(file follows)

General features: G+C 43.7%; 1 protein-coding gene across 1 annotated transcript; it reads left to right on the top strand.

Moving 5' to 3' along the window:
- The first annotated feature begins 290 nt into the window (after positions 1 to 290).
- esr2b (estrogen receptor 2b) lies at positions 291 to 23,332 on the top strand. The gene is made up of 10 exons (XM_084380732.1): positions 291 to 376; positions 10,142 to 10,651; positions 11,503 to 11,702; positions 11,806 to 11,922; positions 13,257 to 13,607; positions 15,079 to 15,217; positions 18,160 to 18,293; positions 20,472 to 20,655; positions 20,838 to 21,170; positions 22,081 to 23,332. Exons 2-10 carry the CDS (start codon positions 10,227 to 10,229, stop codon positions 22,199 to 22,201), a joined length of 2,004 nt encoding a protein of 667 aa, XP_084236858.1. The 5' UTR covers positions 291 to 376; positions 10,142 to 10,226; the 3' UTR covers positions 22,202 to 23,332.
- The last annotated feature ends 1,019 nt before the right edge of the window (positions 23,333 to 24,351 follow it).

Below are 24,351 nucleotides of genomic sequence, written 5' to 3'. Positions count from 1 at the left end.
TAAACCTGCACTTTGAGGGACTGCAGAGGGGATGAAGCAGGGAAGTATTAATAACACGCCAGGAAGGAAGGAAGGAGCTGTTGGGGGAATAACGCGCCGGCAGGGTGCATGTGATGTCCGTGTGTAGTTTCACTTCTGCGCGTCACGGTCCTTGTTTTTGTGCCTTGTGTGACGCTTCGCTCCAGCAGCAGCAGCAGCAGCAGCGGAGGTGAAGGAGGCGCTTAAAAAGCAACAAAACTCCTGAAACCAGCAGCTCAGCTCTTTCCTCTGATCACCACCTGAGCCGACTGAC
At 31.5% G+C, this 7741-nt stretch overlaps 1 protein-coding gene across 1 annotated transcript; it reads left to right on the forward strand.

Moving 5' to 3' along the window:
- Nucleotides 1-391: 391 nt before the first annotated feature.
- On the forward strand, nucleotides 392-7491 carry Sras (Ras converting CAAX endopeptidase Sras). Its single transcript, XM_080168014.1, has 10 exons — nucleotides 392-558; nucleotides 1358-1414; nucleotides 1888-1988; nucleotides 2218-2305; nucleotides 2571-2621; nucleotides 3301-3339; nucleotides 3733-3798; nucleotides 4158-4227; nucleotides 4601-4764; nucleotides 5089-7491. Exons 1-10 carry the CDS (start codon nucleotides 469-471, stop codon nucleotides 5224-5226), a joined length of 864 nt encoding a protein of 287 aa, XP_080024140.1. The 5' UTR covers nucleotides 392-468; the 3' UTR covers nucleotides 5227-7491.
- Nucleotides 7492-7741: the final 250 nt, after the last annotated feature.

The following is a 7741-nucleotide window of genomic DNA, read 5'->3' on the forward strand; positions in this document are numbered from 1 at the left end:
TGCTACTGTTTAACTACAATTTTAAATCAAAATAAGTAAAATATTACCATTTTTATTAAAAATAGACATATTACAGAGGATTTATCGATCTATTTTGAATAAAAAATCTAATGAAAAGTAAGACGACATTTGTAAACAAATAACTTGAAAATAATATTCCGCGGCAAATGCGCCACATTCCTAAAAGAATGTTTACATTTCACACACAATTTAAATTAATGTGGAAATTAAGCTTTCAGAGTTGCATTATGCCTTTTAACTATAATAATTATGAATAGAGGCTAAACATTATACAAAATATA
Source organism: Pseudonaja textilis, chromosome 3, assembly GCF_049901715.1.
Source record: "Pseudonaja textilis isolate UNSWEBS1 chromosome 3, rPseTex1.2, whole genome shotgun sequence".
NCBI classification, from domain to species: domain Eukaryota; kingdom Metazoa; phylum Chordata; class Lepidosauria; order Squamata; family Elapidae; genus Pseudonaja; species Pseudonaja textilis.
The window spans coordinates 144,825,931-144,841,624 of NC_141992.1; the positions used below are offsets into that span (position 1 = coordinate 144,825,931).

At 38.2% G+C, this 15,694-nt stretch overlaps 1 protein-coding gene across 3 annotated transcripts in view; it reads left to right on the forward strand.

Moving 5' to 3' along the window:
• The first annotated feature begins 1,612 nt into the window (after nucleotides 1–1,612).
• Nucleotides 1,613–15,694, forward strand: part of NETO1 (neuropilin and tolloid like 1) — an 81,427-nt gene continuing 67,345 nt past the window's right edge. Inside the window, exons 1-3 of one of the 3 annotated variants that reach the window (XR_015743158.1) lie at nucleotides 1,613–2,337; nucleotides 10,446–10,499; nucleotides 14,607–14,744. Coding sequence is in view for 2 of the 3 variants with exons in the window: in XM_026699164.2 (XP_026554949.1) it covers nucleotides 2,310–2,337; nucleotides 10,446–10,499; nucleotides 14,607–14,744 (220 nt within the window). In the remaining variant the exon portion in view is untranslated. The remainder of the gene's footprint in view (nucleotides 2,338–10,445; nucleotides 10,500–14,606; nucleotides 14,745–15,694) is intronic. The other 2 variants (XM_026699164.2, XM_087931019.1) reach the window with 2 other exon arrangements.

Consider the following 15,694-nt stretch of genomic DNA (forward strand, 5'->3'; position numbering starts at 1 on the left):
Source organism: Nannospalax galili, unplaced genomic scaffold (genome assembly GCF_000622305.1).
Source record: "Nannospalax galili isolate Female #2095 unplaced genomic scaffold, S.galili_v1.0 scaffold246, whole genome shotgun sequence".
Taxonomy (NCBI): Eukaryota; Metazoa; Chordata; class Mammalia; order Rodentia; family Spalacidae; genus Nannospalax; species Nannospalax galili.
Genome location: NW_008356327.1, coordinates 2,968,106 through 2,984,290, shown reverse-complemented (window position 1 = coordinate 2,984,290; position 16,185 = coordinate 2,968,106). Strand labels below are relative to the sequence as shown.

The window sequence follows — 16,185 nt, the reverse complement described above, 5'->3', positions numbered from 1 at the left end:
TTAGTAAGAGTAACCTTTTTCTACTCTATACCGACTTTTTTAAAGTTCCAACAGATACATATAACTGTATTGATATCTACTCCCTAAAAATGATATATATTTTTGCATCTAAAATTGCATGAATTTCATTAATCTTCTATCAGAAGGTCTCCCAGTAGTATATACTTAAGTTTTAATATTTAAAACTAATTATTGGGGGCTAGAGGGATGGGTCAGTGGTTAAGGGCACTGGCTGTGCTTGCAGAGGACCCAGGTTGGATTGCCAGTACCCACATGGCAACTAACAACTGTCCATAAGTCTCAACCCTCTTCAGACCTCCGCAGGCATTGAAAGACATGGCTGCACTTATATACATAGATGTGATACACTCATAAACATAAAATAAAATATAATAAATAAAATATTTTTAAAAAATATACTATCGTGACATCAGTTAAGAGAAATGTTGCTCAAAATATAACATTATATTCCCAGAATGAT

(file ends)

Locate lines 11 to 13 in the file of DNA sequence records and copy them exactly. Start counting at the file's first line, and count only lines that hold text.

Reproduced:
- On the forward strand, nucleotides 392-7491 carry Sras (Ras converting CAAX endopeptidase Sras). Its single transcript, XM_080168014.1, has 10 exons — nucleotides 392-558; nucleotides 1358-1414; nucleotides 1888-1988; nucleotides 2218-2305; nucleotides 2571-2621; nucleotides 3301-3339; nucleotides 3733-3798; nucleotides 4158-4227; nucleotides 4601-4764; nucleotides 5089-7491. Exons 1-10 carry the CDS (start codon nucleotides 469-471, stop codon nucleotides 5224-5226), a joined length of 864 nt encoding a protein of 287 aa, XP_080024140.1. The 5' UTR covers nucleotides 392-468; the 3' UTR covers nucleotides 5227-7491.
- Nucleotides 7492-7741: the final 250 nt, after the last annotated feature.

The following is a 7741-nucleotide window of genomic DNA, read 5'->3' on the forward strand; positions in this document are numbered from 1 at the left end: